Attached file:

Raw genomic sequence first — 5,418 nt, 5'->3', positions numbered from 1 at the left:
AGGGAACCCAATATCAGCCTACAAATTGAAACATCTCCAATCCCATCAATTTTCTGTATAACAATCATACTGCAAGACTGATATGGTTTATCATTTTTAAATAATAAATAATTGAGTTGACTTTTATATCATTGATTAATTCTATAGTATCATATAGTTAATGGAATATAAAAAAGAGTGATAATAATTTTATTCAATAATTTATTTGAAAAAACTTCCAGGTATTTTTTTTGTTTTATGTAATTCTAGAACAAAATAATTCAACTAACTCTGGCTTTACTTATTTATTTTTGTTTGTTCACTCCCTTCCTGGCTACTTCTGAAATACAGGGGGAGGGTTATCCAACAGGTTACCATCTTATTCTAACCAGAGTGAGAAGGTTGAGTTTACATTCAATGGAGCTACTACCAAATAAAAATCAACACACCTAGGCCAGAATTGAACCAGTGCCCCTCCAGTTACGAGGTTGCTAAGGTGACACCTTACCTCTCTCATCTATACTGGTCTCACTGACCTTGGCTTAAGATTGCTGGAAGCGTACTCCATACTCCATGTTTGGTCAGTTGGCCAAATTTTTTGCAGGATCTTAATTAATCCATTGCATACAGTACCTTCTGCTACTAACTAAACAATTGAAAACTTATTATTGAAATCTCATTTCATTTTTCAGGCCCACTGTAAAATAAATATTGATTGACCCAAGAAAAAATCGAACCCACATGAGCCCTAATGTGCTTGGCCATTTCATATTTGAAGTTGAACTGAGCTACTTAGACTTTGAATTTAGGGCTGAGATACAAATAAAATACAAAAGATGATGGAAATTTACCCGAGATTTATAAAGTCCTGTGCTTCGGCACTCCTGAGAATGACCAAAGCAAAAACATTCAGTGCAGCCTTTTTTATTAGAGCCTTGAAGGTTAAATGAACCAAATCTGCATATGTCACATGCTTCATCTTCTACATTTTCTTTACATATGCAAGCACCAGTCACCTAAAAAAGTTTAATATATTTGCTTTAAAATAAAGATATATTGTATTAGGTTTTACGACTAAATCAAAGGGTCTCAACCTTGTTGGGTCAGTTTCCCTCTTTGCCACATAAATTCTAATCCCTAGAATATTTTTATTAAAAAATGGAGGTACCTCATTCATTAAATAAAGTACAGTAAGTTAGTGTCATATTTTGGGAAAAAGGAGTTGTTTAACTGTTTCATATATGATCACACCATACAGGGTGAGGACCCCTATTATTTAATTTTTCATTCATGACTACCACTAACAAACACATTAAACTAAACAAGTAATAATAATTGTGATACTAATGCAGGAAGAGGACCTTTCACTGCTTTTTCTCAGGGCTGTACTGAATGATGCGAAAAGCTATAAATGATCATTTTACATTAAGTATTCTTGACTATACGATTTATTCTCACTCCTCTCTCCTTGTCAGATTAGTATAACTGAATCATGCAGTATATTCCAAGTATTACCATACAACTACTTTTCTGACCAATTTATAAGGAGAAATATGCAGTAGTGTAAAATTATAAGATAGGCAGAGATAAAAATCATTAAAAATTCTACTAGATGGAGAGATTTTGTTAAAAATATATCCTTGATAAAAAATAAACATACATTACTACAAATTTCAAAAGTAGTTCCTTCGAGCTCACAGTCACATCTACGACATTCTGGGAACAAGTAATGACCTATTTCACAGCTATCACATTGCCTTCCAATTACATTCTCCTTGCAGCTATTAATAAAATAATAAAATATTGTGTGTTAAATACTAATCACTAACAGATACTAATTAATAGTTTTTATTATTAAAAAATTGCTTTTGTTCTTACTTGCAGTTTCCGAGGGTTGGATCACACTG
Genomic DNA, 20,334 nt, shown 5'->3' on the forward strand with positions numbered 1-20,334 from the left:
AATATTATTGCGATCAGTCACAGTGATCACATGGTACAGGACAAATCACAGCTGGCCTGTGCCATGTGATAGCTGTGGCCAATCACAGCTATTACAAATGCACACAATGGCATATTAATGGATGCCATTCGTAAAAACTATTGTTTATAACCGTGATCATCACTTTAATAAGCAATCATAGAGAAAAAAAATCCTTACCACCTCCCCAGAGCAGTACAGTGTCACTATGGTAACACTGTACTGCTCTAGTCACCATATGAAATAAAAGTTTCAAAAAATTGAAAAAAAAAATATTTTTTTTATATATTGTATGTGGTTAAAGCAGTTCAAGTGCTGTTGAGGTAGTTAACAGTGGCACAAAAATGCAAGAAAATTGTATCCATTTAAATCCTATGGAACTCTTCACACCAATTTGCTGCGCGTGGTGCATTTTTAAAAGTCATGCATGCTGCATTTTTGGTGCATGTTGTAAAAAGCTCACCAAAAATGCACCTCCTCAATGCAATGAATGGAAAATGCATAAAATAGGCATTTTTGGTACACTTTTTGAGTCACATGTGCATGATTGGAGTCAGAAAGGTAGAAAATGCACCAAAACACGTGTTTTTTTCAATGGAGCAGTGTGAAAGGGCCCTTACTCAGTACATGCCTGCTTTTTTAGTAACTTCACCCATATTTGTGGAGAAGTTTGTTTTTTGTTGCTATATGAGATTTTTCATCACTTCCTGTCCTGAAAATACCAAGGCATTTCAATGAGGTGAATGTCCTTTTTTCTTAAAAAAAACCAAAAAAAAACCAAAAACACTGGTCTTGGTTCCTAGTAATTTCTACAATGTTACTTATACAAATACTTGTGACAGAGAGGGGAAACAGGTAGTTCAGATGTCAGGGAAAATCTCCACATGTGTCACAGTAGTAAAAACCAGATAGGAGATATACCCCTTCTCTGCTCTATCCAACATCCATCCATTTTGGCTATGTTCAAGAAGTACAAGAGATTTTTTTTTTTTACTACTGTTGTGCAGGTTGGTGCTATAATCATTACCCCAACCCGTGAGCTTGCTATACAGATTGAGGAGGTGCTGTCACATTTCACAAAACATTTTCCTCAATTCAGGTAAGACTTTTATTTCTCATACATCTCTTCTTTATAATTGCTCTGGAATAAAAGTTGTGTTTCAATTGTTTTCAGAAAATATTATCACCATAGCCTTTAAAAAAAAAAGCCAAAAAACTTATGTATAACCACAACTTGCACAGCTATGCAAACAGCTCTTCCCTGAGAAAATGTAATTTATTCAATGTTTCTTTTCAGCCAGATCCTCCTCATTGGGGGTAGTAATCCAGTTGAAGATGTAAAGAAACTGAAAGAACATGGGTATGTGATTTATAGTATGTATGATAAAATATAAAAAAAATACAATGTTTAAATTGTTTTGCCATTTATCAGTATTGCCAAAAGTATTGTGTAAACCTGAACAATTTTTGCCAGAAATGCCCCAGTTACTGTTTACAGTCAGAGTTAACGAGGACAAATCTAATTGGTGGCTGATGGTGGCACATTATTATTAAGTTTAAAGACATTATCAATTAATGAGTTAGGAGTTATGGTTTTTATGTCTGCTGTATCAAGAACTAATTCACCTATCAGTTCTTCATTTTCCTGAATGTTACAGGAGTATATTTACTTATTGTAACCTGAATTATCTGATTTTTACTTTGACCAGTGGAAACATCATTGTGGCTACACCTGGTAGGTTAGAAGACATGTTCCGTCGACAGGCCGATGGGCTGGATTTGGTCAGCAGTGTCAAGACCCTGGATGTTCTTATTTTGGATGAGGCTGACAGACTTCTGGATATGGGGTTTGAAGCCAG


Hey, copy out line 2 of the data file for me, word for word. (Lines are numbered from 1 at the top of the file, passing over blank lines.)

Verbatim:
AGGGAACCCAATATCAGCCTACAAATTGAAACATCTCCAATCCCATCAATTTTCTGTATAACAATCATACTGCAAGACTGATATGGTTTATCATTTTTAAATAATAAATAATTGAGTTGACTTTTATATCATTGATTAATTCTATAGTATCATATAGTTAATGGAATATAAAAAAGAGTGATAATAATTTTATTCAATAATTTATTTGAAAAAACTTCCAGGTATTTTTTTTGTTTTATGTAATTCTAGAACAAAATAATTCAACTAACTCTGGCTTTACTTATTTATTTTTGTTTGTTCACTCCCTTCCTGGCTACTTCTGAAATACAGGGGGAGGGTTATCCAACAGGTTACCATCTTATTCTAACCAGAGTGAGAAGGTTGAGTTTACATTCAATGGAGCTACTACCAAATAAAAATCAACACACCTAGGCCAGAATTGAACCAGTGCCCCTCCAGTTACGAGGTTGCTAAGGTGACACCTTACCTCTCTCATCTATACTGGTCTCACTGACCTTGGCTTAAGATTGCTGGAAGCGTACTCCATACTCCATGTTTGGTCAGTTGGCCAAATTTTTTGCAGGATCTTAATTAATCCATTGCATACAGTACCTTCTGCTACTAACTAAACAATTGAAAACTTATTATTGAAATCTCATTTCATTTTTCAGGCCCACTGTAAAATAAATATTGATTGACCCAAGAAAAAATCGAACCCACATGAGCCCTAATGTGCTTGGCCATTTCATATTTGAAGTTGAACTGAGCTACTTAGACTTTGAATTTAGGGCTGAGATACAAATAAAATACAAAAGATGATGGAAATTTACCCGAGATTTATAAAGTCCTGTGCTTCGGCACTCCTGAGAATGACCAAAGCAAAAACATTCAGTGCAGCCTTTTTTATTAGAGCCTTGAAGGTTAAATGAACCAAATCTGCATATGTCACATGCTTCATCTTCTACATTTTCTTTACATATGCAAGCACCAGTCACCTAAAAAAGTTTAATATATTTGCTTTAAAATAAAGATATATTGTATTAGGTTTTACGACTAAATCAAAGGGTCTCAACCTTGTTGGGTCAGTTTCCCTCTTTGCCACATAAATTCTAATCCCTAGAATATTTTTATTAAAAAATGGAGGTACCTCATTCATTAAATAAAGTACAGTAAGTTAGTGTCATATTTTGGGAAAAAGGAGTTGTTTAACTGTTTCATATATGATCACACCATACAGGGTGAGGACCCCTATTATTTAATTTTTCATTCATGACTACCACTAACAAACACATTAAACTAAACAAGTAATAATAATTGTGATACTAATGCAGGAAGAGGACCTTTCACTGCTTTTTCTCAGGGCTGTACTGAATGATGCGAAAAGCTATAAATGATCATTTTACATTAAGTATTCTTGACTATACGATTTATTCTCACTCCTCTCTCCTTGTCAGATTAGTATAACTGAATCATGCAGTATATTCCAAGTATTACCATACAACTACTTTTCTGACCAATTTATAAGGAGAAATATGCAGTAGTGTAAAATTATAAGATAGGCAGAGATAAAAATCATTAAAAATTCTACTAGATGGAGAGATTTTGTTAAAAATATATCCTTGATAAAAAATAAACATACATTACTACAAATTTCAAAAGTAGTTCCTTCGAGCTCACAGTCACATCTACGACATTCTGGGAACAAGTAATGACCTATTTCACAGCTATCACATTGCCTTCCAATTACATTCTCCTTGCAGCTATTAATAAAATAATAAAATATTGTGTGTTAAATACTAATCACTAACAGATACTAATTAATAGTTTTTATTATTAAAAAATTGCTTTTGTTCTTACTTGCAGTTTCCGAGGGTTGGATCACACTG